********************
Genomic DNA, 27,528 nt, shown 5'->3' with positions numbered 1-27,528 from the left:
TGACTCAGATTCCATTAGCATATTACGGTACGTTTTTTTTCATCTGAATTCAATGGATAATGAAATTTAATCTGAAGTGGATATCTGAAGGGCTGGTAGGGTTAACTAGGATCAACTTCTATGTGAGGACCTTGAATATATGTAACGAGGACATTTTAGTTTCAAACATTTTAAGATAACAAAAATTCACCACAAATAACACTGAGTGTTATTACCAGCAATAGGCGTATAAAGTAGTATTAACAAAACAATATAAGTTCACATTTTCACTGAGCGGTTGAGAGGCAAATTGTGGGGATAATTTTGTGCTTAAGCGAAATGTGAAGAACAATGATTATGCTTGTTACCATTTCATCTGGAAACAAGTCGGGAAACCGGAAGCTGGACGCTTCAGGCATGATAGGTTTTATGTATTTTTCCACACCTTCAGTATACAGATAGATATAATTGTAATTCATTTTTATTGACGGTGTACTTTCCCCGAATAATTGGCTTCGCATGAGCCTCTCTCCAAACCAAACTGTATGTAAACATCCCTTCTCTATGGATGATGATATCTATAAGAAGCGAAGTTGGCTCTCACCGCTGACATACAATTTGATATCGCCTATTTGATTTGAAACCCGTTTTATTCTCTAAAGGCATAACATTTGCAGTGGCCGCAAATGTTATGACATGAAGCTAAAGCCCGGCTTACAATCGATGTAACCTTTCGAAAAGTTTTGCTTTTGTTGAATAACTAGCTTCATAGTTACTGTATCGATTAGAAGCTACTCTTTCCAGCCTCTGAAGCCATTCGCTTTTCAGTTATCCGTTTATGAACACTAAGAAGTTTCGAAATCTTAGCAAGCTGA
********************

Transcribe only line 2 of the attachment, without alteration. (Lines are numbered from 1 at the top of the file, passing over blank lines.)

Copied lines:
TGACTCAGATTCCATTAGCATATTACGGTACGTTTTTTTTCATCTGAATTCAATGGATAATGAAATTTAATCTGAAGTGGATATCTGAAGGGCTGGTAGGGTTAACTAGGATCAACTTCTATGTGAGGACCTTGAATATATGTAACGAGGACATTTTAGTTTCAAACATTTTAAGATAACAAAAATTCACCACAAATAACACTGAGTGTTATTACCAGCAATAGGCGTATAAAGTAGTATTAACAAAACAATATAAGTTCACATTTTCACTGAGCGGTTGAGAGGCAAATTGTGGGGATAATTTTGTGCTTAAGCGAAATGTGAAGAACAATGATTATGCTTGTTACCATTTCATCTGGAAACAAGTCGGGAAACCGGAAGCTGGACGCTTCAGGCATGATAGGTTTTATGTATTTTTCCACACCTTCAGTATACAGATAGATATAATTGTAATTCATTTTTATTGACGGTGTACTTTCCCCGAATAATTGGCTTCGCATGAGCCTCTCTCCAAACCAAACTGTATGTAAACATCCCTTCTCTATGGATGATGATATCTATAAGAAGCGAAGTTGGCTCTCACCGCTGACATACAATTTGATATCGCCTATTTGATTTGAAACCCGTTTTATTCTCTAAAGGCATAACATTTGCAGTGGCCGCAAATGTTATGACATGAAGCTAAAGCCCGGCTTACAATCGATGTAACCTTTCGAAAAGTTTTGCTTTTGTTGAATAACTAGCTTCATAGTTACTGTATCGATTAGAAGCTACTCTTTCCAGCCTCTGAAGCCATTCGCTTTTCAGTTATCCGTTTATGAACACTAAGAAGTTTCGAAATCTTAGCAAGCTGA